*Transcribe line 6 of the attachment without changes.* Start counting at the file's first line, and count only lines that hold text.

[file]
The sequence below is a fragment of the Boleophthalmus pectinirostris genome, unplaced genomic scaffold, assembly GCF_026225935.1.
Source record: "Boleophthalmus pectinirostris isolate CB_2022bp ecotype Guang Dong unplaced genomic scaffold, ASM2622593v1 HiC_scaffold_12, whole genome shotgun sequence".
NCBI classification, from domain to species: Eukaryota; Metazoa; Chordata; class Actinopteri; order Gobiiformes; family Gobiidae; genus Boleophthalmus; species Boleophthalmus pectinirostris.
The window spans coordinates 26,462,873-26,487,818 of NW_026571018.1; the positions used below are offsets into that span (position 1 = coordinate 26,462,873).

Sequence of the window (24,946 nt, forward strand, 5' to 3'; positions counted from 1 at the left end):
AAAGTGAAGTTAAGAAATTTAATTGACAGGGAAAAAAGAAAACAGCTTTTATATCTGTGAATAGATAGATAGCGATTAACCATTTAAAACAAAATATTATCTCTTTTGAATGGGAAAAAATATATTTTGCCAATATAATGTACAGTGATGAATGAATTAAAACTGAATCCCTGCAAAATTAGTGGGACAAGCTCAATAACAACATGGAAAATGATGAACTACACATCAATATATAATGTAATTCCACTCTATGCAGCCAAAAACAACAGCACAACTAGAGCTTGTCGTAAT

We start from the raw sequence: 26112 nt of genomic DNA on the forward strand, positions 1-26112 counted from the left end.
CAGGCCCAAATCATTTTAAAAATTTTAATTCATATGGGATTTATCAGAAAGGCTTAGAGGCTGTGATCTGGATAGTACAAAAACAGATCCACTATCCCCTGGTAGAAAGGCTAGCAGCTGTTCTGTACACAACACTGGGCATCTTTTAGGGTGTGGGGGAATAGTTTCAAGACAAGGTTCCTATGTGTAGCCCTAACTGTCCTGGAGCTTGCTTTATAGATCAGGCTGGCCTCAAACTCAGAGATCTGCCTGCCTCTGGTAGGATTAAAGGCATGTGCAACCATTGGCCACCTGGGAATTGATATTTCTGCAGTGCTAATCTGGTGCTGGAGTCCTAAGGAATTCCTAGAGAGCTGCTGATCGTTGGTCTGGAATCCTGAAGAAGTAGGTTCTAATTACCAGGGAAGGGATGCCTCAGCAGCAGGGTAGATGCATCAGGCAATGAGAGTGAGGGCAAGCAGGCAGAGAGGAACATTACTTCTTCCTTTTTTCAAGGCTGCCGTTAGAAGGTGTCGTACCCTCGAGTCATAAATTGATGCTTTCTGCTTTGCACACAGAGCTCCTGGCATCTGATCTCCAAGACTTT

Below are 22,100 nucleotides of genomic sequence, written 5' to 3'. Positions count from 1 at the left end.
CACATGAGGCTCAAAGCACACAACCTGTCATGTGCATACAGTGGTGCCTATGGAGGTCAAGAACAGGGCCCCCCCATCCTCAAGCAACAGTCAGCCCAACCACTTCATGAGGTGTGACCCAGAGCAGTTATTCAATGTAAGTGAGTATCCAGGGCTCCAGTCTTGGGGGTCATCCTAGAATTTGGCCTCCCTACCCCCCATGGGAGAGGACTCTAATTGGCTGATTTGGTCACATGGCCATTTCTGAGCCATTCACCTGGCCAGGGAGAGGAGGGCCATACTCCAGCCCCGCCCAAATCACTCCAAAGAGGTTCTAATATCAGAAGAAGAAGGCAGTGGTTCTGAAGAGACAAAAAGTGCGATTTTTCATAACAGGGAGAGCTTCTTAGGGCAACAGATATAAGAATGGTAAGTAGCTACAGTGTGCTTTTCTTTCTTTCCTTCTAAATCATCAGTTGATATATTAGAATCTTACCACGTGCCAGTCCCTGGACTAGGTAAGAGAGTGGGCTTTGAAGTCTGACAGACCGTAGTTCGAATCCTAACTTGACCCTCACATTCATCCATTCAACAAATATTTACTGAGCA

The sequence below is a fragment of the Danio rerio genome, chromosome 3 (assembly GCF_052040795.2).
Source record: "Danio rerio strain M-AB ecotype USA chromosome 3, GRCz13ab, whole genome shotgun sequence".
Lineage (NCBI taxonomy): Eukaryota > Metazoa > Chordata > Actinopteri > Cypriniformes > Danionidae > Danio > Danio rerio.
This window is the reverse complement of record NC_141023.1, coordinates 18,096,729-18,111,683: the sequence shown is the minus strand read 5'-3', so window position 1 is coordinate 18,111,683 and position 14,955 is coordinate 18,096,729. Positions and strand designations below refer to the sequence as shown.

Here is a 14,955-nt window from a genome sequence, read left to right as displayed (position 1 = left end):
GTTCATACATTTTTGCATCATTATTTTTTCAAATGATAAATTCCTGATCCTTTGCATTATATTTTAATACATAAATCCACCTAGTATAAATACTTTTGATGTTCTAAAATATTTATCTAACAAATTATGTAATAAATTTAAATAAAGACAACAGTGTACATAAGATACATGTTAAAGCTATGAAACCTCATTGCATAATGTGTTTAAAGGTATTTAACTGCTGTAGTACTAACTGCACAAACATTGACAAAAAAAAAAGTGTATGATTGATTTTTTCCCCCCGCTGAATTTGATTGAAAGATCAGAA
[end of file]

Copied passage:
AAAGTGAAGTTAAGAAATTTAATTGACAGGGAAAAAAGAAAACAGCTTTTATATCTGTGAATAGATAGATAGCGATTAACCATTTAAAACAAAATATTATCTCTTTTGAATGGGAAAAAATATATTTTGCCAATATAATGTACAGTGATGAATGAATTAAAACTGAATCCCTGCAAAATTAGTGGGACAAGCTCAATAACAACATGGAAAATGATGAACTACACATCAATATATAATGTAATTCCACTCTATGCAGCCAAAAACAACAGCACAACTAGAGCTTGTCGTAAT